NIAGARA FALLS -- A 65-foot snow tubing hill and a synthetic ice rink planned for vacant land two blocks from the Rainbow Bridge is now slated to be finished in June and to operate as a year-round attraction.
Representatives for Tuscarora entrepreneur Joseph Anderson said Wednesday that the snow park planned for a parcel at First and Main streets will operate four tubing runs with man-made snow and a regulation hockey-sized skating rink during the summer months.
Six tubing chutes will operate in the winter months.
"It will make snow in 90 degree weather," Adam S. Walters, an attorney for Phillips Lytle, told the city's Planning Board. "Currently, there is a snow hill in Dubai, in the desert."
Joseph Anderson, who operates Smokin' Joe's gasoline and cigarette outlets, initially pitched the snow park as a temporary site that would operate only a few months a year. The project was transformed into a year-round attraction "based on the cost of capital," Walters said.
The city Planning Board on Wednesday unanimously approved a site plan for the project. The proposal will go before the city Zoning Board of Appeals on Tuesday for a special-use permit.
The limited-liability company set up for the project, Snow Park, is also seeking a 10-year break on its property taxes from the Niagara County Industrial Development Agency.
Anderson is the company's sole owner, according to the IDA application.
The IDA will hold a public hearing on the payment-in-lieu-of-taxes, or PILOT, at 4:30 p.m. March 19 in City Hall, with a final vote by the board expected at its April 8 meeting.
Both members of the Planning Board and the IDA's board of directors responded positively to the project Wednesday.
Planning Board member Michael F. Lewis said he had been to a similar snow park in an urban area of Japan.
"It was just an amazing sight to see this mound of snow in the city," Lewis said.
The snow park, estimated to cost $5.2 million, will be built on a 2.79-acre piece of land bounded by Main, First and Second streets, according to the IDA application.
It will use artificial snow and synthetic ice to create an outdoor winter experience 12 months a year, said Albert Crogan, an engineer who works for Anderson.
Crogan said the main features of the facility will be a snow tubing hill and a 200-by-85-foot skating rink made with a synthetic surface called "Superglide."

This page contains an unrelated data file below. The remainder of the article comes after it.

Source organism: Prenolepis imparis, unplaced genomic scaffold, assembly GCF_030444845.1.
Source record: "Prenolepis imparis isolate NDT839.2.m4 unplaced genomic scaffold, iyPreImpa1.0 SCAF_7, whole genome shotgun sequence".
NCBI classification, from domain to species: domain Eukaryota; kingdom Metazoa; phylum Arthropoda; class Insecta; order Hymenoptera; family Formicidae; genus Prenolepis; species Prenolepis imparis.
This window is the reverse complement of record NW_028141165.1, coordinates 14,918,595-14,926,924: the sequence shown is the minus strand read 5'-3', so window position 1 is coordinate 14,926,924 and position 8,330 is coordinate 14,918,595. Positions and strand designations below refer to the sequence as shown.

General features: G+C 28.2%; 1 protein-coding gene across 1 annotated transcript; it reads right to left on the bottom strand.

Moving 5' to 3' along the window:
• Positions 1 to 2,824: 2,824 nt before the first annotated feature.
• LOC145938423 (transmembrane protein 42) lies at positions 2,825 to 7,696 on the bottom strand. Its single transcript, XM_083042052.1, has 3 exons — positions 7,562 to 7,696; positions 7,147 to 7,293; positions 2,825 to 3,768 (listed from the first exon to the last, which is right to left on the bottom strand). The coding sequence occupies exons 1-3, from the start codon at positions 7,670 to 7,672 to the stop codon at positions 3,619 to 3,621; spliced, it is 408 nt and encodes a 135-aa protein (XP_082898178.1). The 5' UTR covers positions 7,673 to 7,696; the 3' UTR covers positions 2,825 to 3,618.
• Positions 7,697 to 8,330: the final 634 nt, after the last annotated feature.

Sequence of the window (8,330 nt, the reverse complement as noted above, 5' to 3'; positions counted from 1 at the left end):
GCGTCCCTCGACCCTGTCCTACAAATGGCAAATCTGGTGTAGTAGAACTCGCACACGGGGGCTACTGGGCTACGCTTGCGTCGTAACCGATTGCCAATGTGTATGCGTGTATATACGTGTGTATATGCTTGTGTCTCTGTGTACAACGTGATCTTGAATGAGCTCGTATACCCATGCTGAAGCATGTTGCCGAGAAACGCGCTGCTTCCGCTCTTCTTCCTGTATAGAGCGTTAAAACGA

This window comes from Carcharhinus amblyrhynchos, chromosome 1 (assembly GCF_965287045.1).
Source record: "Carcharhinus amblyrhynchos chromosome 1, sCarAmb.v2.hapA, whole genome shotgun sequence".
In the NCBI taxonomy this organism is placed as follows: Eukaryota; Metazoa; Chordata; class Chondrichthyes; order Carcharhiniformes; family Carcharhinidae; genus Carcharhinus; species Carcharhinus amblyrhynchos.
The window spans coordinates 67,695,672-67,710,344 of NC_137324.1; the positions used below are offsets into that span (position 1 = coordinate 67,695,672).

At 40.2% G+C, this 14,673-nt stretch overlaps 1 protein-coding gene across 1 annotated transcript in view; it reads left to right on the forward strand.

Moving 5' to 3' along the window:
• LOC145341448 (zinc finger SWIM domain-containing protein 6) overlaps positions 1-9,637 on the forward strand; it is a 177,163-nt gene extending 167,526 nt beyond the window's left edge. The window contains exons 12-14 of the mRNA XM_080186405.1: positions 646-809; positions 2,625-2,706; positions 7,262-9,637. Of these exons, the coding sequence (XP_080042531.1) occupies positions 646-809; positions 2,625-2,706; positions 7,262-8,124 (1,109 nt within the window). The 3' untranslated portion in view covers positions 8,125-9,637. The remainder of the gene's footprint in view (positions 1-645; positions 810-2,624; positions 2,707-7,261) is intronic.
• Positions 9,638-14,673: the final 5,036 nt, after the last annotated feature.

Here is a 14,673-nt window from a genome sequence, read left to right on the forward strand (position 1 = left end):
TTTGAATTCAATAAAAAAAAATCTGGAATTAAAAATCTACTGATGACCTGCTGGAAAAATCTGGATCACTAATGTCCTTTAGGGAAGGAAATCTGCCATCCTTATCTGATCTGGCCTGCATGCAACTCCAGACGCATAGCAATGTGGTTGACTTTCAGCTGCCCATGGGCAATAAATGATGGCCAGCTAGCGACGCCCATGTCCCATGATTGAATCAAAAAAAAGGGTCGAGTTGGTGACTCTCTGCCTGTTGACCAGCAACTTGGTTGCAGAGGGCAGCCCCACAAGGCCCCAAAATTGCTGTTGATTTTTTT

The tubing hill will be covered with artificial snow to be made on site, Crogan said. The snow-making process will be different than what is typically used on ski hills.
"If you guys ever had a sno-cone, it's more like that material. It's more like chipped ice than powdery snow," Crogan told the IDA board.
Crogan said SnowMagic Entertainment, a New Jersey-based company providing the artificial winter system, suggested a year-round facility, similar to existing snow parks in Stone Mountain, Ga., Mobile, Ala., and Oklahoma City.
A 100-ton snowmaking unit has already been purchased, according to the company's PILOT application.
However, no refrigeration system will be used to keep things frozen. Crogan said the park will use an average of 11,000 gallons of water per day, with the tubing hill's permeable plastic surface draining into an underground detention basin.
The company is also considering developing a system to reuse water from the detention basin, but that hasn't been designed yet.
IDA Chairman Henry M. Sloma praised the project.
"We need more attractions outside of the Seneca compact area," he said.
The project's PILOT application estimates 47 full-time, part-time and seasonal jobs in the first year, with that number rising to 66 in the second year. The total payroll for the first two years would be $2.2 million.
Taxes on the Anderson-owned lot are $55,000 a year now. The IDA staff estimates that the taxes would rise to $127,000 a year after the payment-in-lieu-of-taxes expires.
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